Ancient Chinese Mongolians tell of monsters in Lake Kanasi. Twenty years ago, the first modern wave of sightings of the Lake Kanasi Monster occurred. Today, this Chinese cryptid is well known throughout Asia, and rapidly gaining recognition in the West.
Reporter Audra Ang, writing in a breaking Associated Press dispatch, notes: "They have come by the tens of thousands over the years — skeptical scientists, curious tourists — answering the lure of the mysterious Kanasi Huguai, China’s very own version of the Loch Ness Monster….In today’s society, myth-making and chasing are a big business."
Ang reflects on this recent trend: "Reports of a Chinese ‘Bigfoot’ have been picked up by the official Xinhua News Agency, while tourists have searched for the Xiao Yeren, small wild men.
At Lake Kanasi, encoutners have occurred to respected eyewitnesses. Yuan Guoying, 66, a researcher at the Xinjiang Institute of Environmental Protection, described how he saw giant monsters in the lake in 1980: "They looked like tadpoles coming up for breath. Their eyes were huge. Their mouths were gaping."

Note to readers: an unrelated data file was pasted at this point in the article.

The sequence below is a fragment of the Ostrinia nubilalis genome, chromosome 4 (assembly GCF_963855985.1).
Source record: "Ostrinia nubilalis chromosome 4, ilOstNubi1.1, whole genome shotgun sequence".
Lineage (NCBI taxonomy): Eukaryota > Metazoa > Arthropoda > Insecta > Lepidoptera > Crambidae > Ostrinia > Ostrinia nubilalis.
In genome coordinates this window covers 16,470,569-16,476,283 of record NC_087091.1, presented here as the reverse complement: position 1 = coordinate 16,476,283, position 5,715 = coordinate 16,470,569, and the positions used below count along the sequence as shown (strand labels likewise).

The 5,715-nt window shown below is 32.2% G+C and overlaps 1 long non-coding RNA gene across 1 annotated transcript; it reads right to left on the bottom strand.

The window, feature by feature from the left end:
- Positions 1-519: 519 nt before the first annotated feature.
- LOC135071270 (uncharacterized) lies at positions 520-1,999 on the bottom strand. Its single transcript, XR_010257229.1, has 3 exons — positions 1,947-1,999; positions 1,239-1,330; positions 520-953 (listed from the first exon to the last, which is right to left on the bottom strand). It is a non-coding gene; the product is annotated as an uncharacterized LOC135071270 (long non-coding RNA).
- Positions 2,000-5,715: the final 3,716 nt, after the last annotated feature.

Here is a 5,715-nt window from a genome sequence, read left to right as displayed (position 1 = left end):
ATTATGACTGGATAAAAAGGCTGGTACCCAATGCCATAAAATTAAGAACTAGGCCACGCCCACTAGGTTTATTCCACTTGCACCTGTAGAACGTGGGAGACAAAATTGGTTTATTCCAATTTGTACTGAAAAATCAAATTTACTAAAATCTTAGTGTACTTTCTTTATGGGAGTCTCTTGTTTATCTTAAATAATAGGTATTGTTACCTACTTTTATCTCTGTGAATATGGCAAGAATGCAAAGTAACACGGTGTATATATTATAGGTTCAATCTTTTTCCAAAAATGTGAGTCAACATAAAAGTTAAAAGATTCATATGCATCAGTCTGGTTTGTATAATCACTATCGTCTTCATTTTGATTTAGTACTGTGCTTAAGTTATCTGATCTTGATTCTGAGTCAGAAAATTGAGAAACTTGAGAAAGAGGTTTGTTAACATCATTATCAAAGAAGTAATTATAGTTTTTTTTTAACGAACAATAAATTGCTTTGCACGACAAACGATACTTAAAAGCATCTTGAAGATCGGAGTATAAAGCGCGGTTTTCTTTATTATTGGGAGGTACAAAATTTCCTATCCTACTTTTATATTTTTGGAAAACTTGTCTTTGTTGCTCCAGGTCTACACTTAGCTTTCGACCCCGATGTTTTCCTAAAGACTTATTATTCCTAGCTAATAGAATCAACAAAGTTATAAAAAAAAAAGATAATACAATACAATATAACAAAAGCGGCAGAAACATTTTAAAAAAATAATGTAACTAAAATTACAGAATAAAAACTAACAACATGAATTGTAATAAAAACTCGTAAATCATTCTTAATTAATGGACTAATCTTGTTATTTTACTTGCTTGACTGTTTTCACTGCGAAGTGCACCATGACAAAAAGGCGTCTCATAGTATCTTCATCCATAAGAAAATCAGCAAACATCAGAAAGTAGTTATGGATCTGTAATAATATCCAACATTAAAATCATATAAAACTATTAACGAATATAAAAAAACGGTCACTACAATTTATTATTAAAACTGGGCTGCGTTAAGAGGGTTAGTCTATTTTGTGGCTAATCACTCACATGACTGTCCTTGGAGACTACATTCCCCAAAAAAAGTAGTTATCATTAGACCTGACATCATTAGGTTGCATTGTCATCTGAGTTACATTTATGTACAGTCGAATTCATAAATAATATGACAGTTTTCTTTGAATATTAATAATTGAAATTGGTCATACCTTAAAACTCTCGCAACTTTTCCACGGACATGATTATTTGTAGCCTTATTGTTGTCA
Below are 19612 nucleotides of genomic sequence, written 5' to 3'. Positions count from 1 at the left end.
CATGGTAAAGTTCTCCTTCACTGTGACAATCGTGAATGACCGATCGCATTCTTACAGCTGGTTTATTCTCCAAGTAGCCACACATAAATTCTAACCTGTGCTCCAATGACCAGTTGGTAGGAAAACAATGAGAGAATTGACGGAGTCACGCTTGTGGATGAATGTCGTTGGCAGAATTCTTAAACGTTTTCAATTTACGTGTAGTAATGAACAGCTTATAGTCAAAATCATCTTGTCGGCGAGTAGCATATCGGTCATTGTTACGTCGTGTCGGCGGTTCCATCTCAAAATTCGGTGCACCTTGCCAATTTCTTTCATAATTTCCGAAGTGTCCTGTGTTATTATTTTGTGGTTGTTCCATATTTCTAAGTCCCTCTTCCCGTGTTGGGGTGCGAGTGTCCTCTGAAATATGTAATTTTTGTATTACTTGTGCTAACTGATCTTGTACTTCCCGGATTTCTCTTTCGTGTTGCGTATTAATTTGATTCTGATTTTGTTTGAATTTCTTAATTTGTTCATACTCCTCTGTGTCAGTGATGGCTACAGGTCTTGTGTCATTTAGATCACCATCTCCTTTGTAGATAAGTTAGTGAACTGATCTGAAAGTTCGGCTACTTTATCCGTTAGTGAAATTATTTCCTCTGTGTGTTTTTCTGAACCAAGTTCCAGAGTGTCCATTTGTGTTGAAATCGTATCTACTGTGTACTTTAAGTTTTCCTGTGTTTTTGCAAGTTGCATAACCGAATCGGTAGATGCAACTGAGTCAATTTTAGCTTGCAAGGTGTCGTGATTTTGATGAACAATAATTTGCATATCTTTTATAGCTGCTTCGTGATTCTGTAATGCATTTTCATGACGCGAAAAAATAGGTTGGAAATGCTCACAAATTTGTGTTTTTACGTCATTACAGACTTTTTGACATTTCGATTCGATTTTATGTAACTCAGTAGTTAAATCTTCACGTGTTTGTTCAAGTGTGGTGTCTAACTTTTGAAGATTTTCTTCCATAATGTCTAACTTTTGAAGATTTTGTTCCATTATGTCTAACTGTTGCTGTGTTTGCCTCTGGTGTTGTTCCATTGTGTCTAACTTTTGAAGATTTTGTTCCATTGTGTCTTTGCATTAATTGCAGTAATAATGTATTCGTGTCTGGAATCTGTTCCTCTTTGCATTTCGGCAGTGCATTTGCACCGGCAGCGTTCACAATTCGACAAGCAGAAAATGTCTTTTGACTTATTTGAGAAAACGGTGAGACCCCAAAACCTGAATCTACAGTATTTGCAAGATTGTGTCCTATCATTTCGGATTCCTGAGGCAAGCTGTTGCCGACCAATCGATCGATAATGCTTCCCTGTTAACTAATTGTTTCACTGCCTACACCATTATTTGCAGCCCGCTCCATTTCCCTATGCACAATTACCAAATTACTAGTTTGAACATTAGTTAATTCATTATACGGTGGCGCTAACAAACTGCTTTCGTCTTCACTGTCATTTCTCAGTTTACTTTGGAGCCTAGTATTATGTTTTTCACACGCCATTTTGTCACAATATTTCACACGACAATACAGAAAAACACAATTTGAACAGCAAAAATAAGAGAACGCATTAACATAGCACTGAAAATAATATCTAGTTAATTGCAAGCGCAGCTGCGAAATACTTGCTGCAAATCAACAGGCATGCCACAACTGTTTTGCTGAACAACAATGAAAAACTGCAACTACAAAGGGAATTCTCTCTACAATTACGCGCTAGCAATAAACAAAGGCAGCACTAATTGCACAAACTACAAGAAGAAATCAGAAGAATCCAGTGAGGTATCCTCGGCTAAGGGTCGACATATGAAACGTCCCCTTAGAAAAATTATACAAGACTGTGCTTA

THE ASSOCIATED PRESS/GREG BAKER
Yuan Guoying, right, looks over Lake Kanasi, hoping to catch a glimpse of the mysterious creatures that have been spotted in the waters.
Ang writes of these monsters, which may be giant fish: "After weeks of study, Yuan and his team discovered dozens of huge red fish, each 30-50 feet long and weighing more than four tons, living in the lake. In 1989, scientists concluded that the fish — a type of giant, freshwater salmon that thrives in frigid, deep, waters — were in all likelihood the monsters."
But is this the end of it? There are doubts. After all, the biggest Taimen salmon captured is merely 12 feet long and weighs 220 pounds, while the most recent expeditions have only caught salmon up to four feet long. Is there an uncaptured cryptid in Lake Kanasi? Some say yes.
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